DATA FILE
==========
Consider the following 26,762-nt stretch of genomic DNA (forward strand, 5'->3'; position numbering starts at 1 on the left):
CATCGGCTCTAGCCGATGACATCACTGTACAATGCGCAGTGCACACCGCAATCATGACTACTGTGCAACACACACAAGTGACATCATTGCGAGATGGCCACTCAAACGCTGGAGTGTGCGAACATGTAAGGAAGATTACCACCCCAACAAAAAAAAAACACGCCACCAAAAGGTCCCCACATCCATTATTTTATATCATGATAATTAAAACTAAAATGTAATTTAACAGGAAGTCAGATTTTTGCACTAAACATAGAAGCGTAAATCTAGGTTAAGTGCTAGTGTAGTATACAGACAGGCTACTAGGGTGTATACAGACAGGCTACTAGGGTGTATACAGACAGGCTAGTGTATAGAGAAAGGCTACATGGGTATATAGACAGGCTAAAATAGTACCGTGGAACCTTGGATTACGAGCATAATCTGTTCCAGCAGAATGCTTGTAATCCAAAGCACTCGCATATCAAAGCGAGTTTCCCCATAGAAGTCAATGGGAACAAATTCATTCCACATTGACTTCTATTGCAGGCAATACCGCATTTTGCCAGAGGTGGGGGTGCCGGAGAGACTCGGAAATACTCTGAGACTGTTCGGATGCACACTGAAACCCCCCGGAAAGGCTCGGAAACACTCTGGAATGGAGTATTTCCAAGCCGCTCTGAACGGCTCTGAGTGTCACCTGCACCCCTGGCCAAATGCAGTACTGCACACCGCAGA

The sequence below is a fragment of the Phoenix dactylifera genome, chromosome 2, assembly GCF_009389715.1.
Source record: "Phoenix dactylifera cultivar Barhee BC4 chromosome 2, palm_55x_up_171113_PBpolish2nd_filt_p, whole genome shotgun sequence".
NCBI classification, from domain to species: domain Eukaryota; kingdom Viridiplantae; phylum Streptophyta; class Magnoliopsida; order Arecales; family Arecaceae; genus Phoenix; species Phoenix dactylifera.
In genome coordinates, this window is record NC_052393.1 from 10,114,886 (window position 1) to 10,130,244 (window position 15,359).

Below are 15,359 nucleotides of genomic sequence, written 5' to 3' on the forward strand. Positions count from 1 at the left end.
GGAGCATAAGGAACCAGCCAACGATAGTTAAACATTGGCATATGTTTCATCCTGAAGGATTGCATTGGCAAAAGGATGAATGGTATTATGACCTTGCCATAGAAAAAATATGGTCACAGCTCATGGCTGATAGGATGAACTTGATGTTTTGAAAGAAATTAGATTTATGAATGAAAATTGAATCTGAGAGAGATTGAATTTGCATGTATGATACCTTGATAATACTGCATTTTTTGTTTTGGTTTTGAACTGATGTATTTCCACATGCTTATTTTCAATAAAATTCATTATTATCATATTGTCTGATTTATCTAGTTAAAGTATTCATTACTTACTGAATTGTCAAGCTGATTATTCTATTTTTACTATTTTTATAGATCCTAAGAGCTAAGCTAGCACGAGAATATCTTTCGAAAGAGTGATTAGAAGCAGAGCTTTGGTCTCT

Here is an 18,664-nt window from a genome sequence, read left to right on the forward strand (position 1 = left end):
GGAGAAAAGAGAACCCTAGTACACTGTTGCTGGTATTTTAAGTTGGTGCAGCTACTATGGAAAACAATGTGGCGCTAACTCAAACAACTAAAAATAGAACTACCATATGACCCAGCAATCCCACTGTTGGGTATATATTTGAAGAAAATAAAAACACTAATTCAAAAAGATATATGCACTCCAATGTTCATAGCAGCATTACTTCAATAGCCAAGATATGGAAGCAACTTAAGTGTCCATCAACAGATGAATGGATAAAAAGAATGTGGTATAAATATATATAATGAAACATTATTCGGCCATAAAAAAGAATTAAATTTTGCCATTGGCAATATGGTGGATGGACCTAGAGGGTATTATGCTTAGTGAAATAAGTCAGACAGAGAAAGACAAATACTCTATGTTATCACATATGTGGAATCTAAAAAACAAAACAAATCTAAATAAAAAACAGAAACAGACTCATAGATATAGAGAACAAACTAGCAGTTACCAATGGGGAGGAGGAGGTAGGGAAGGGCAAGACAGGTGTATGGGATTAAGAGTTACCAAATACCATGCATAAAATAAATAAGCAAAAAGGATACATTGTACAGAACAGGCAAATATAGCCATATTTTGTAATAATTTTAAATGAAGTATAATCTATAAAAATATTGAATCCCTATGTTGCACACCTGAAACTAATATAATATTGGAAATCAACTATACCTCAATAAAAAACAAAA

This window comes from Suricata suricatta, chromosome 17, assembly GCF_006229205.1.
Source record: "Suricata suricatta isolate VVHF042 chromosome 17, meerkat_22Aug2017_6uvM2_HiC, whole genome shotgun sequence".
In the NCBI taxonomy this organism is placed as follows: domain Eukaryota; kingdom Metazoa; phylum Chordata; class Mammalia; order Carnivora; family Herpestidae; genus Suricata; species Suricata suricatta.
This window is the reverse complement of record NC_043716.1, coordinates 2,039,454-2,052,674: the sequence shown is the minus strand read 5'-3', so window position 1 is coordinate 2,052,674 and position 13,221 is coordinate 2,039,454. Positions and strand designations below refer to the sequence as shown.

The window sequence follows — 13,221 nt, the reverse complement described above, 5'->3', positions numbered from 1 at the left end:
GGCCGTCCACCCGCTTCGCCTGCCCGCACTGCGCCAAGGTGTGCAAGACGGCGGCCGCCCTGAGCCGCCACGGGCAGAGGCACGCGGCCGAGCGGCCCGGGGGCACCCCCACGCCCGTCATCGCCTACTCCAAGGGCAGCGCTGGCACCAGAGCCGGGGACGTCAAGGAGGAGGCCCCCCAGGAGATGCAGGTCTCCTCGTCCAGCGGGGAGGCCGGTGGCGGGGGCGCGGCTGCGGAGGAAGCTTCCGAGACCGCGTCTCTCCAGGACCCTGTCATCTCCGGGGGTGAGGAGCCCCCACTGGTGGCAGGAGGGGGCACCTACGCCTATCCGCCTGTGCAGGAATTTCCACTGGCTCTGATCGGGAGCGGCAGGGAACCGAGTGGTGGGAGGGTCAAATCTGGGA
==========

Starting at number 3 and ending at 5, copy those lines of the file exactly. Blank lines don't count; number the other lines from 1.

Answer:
The sequence below is a fragment of the Phoenix dactylifera genome, chromosome 2, assembly GCF_009389715.1.
Source record: "Phoenix dactylifera cultivar Barhee BC4 chromosome 2, palm_55x_up_171113_PBpolish2nd_filt_p, whole genome shotgun sequence".
NCBI classification, from domain to species: domain Eukaryota; kingdom Viridiplantae; phylum Streptophyta; class Magnoliopsida; order Arecales; family Arecaceae; genus Phoenix; species Phoenix dactylifera.